As the northern suburbs have mushroomed they’ve outstripped strained police resources to the point that communities rely increasingly on neighbourhood watches for protection.
Tabletalk spoke to the heads of two watches to find out what drives them to volunteer for an unpaid and often thankless job.
Table View Neighbourhood Watch (TVNW) chairman Grant Lemos started volunteering as a patroller in 2014 after a wall jumper got onto his mother’s property.
“By the time I got there, the Table View Neighbourhood Watch was already there, and I thought this was awesome to have this support,” said Mr Lemos.
The following month he joined TVNW but a few months later he left and signed up with Parklands Neighbourhood Watch(PNW), which had just started. He headed up the fund-raising portfolio.
“A difficult task” he said but one he managed to do.
A few months later, the PNW chairman at the time was suspended and Mr Lemos was voted in as vice-chairman.
“I didn’t know a lot, but I wanted to make changes. I wanted to work with the community policing forum (CPF),” he said.
He started sitting in at CPF meetings and realised the importance of a solid relationship between the neighbourhood watch and CPF.
After that Mr Lemos wore a number of hats including interim chairman of the Table View CPF while the current chirman was on business. He then became vice- chairman of the Table View CPF.
Last year he became the chairman of the TVNW after rejoining them.
“I love what I do. I feel like I’m giving back to SAPS and my community now more than before.”
The watch helps the Table View police in whatever way it can whether by donating torches to officers or repairing police vans.
Mr Lemos’ petrol bill amounts to a large amount every month due to his patrolling time averaging around 30 hours a week. This is besides admin and attending meetings, he says. But he doesn’t mind saying that there’s nothing to gain in his position but “everything to give”.
TVNW has about 600 members, of which some 150 are active. Whether they log in five minutes or a hundred hours is all the same to Mr Lemos, just as long as “you’re giving back”.
He believes neighbourhood watches, armed response companies and CPFs are pivotal in the country’s crime-fighting efforts, and that without them “crime stats would be through the roof”.
Mr Lemos says if given the opportunity to serve another year as chairman, he would like to continue with the projects he’s working on including an app where one can push a panic button on the phone alerting members to their location; and the option to log C3 notifications.
“I don’t care where I fit in. I just want to make a difference in my community. It’s not about you, it’s about the safety of your family and friends,” he said.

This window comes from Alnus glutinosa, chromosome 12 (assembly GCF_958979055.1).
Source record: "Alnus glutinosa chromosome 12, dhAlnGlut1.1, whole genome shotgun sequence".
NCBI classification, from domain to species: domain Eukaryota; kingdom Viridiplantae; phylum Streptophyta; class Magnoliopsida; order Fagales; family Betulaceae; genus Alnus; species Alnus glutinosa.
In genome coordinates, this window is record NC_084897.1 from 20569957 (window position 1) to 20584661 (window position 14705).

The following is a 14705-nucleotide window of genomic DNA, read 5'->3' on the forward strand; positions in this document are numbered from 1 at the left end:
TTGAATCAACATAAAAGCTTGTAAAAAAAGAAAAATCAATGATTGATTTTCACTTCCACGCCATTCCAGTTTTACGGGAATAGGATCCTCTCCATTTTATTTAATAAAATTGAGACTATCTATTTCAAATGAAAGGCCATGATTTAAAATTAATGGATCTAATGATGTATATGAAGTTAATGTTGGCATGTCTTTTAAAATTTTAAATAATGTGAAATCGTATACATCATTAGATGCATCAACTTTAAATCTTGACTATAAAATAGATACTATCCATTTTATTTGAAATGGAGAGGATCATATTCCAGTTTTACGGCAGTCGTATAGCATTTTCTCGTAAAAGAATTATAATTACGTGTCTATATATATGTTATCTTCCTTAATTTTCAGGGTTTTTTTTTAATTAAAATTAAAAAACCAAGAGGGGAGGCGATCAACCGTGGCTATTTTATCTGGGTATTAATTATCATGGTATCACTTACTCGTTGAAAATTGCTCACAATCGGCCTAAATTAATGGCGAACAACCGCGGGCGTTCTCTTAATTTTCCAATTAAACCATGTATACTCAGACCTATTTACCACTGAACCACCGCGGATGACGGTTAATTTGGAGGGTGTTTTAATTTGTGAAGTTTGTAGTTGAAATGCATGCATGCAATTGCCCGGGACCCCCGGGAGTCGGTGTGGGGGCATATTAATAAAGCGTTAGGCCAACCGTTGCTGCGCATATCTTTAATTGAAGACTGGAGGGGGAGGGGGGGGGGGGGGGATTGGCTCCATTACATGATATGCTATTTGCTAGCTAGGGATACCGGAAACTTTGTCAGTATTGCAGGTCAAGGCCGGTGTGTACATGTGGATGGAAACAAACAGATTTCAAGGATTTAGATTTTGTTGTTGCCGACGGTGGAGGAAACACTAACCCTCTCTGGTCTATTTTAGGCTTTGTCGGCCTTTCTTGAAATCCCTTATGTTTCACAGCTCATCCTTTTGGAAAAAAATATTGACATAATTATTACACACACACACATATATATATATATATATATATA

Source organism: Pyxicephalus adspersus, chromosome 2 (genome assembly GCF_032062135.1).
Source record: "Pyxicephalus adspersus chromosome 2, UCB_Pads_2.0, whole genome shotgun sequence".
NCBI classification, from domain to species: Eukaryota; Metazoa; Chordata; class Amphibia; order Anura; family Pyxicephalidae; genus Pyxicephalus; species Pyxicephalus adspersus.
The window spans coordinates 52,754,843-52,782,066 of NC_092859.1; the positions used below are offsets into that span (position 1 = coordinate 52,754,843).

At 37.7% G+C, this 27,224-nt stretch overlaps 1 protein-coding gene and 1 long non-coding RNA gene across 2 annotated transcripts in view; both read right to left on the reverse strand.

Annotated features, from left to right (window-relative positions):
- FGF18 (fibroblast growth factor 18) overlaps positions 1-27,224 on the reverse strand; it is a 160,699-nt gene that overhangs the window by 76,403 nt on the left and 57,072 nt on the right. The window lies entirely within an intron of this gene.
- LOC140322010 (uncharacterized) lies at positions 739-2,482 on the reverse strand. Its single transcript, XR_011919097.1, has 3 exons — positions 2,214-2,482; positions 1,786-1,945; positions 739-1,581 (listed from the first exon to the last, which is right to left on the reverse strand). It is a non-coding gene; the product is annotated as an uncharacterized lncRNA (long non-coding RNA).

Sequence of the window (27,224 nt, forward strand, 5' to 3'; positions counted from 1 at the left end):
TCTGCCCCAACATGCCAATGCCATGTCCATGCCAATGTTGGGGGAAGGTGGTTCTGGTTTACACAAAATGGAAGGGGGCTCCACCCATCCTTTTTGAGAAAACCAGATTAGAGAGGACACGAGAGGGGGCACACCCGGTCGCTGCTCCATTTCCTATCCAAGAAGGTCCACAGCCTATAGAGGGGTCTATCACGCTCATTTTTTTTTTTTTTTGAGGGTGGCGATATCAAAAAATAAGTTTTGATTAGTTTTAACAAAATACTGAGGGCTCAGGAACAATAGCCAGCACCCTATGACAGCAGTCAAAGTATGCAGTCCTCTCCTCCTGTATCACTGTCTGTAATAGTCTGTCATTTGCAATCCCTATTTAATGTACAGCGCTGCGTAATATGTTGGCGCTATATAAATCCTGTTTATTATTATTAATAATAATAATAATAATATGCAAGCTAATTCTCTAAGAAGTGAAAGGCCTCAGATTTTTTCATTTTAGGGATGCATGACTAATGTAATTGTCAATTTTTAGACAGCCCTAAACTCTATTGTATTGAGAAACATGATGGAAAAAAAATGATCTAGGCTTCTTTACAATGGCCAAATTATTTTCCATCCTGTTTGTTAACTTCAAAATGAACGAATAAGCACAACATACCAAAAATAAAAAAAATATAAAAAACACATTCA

Summer Greens Neighbourhood Watch (SGNW) chairman Reagan Croeser served two years as the operations manager before being elected chairman last year.
He has lived in Summer Greens since 2004 and got involved with the watch when he noticed crime surge in his area.
“I couldn’t sit back and watch my area deteriorating. I have always been passionate about giving back to the community and felt that joining a street committee would be the first step.
“A few weeks later, I was invited to attend the neighbourhood watch meeting and since then haven’t looked back.”
In 2015 Mr Croeser bagged an award for innovation at the City of Cape Town’s first annual neighbourhood watch awards.
“It was an honour winning the award since there were so many entries and not only was I representing Summer Greens, I was representing the whole Milnerton cluster.”
He patrols around 40 hours a month besides emergency call-outs. The SGNW has about 45 active members, and Mr Croeser would like to see more residents join.
“I volunteer for this position because I feel I can make a difference. Actions speak volumes and people appreciate the effort I, along with the rest of the neighbourhood members, put in. You need to make the time. It’ a sacrifice, but a worthy one.”
Mr Croeser said fighting criming was as much about deterrence as anything else, and that was why a watch was so important.
“We are not there to stop crime from happening but to prevent it from happening. Due to our active patrolling and high visibility in the area, the community now sees the neighbourhood watch as the first point of contact instead of SAPS. Our purpose is to serve as the ears and eyes for the police”.